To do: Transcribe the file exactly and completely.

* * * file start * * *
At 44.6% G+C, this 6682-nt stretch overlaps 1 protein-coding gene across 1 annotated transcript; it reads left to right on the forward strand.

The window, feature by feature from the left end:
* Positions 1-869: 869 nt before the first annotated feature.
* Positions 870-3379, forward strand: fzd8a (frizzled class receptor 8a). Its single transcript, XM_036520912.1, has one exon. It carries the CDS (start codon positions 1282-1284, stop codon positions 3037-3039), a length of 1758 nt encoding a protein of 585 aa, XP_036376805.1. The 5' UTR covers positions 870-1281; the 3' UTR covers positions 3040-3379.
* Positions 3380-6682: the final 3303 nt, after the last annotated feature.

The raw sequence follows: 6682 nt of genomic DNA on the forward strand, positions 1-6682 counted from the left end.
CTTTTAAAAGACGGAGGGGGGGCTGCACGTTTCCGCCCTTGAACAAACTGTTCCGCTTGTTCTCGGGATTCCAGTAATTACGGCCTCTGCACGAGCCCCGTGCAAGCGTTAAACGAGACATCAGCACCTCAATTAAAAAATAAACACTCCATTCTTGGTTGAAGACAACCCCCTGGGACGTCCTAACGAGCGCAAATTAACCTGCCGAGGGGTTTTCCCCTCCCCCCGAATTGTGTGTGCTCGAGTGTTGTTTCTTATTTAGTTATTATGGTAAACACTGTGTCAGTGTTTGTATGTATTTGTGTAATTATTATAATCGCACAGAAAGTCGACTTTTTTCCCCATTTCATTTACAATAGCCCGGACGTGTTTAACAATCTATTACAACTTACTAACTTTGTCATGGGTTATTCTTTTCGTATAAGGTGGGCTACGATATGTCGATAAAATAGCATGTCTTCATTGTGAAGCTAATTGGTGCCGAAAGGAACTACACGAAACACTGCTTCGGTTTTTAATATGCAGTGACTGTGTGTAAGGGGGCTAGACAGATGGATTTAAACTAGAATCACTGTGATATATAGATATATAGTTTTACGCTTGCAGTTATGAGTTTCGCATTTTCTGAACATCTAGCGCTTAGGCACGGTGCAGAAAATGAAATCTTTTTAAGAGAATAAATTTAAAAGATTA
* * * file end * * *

At 44.6% G+C, this 6682-nt stretch overlaps 1 protein-coding gene across 1 annotated transcript; it reads left to right on the forward strand.

The window, feature by feature from the left end:
* Positions 1-869: 869 nt before the first annotated feature.
* Positions 870-3379, forward strand: fzd8a (frizzled class receptor 8a). Its single transcript, XM_036520912.1, has one exon. It carries the CDS (start codon positions 1282-1284, stop codon positions 3037-3039), a length of 1758 nt encoding a protein of 585 aa, XP_036376805.1. The 5' UTR covers positions 870-1281; the 3' UTR covers positions 3040-3379.
* Positions 3380-6682: the final 3303 nt, after the last annotated feature.

The raw sequence follows: 6682 nt of genomic DNA on the forward strand, positions 1-6682 counted from the left end.
CTTTTAAAAGACGGAGGGGGGGCTGCACGTTTCCGCCCTTGAACAAACTGTTCCGCTTGTTCTCGGGATTCCAGTAATTACGGCCTCTGCACGAGCCCCGTGCAAGCGTTAAACGAGACATCAGCACCTCAATTAAAAAATAAACACTCCATTCTTGGTTGAAGACAACCCCCTGGGACGTCCTAACGAGCGCAAATTAACCTGCCGAGGGGTTTTCCCCTCCCCCCGAATTGTGTGTGCTCGAGTGTTGTTTCTTATTTAGTTATTATGGTAAACACTGTGTCAGTGTTTGTATGTATTTGTGTAATTATTATAATCGCACAGAAAGTCGACTTTTTTCCCCATTTCATTTACAATAGCCCGGACGTGTTTAACAATCTATTACAACTTACTAACTTTGTCATGGGTTATTCTTTTCGTATAAGGTGGGCTACGATATGTCGATAAAATAGCATGTCTTCATTGTGAAGCTAATTGGTGCCGAAAGGAACTACACGAAACACTGCTTCGGTTTTTAATATGCAGTGACTGTGTGTAAGGGGGCTAGACAGATGGATTTAAACTAGAATCACTGTGATATATAGATATATAGTTTTACGCTTGCAGTTATGAGTTTCGCATTTTCTGAACATCTAGCGCTTAGGCACGGTGCAGAAAATGAAATCTTTTTAAGAGAATAAATTTAAAAGATTA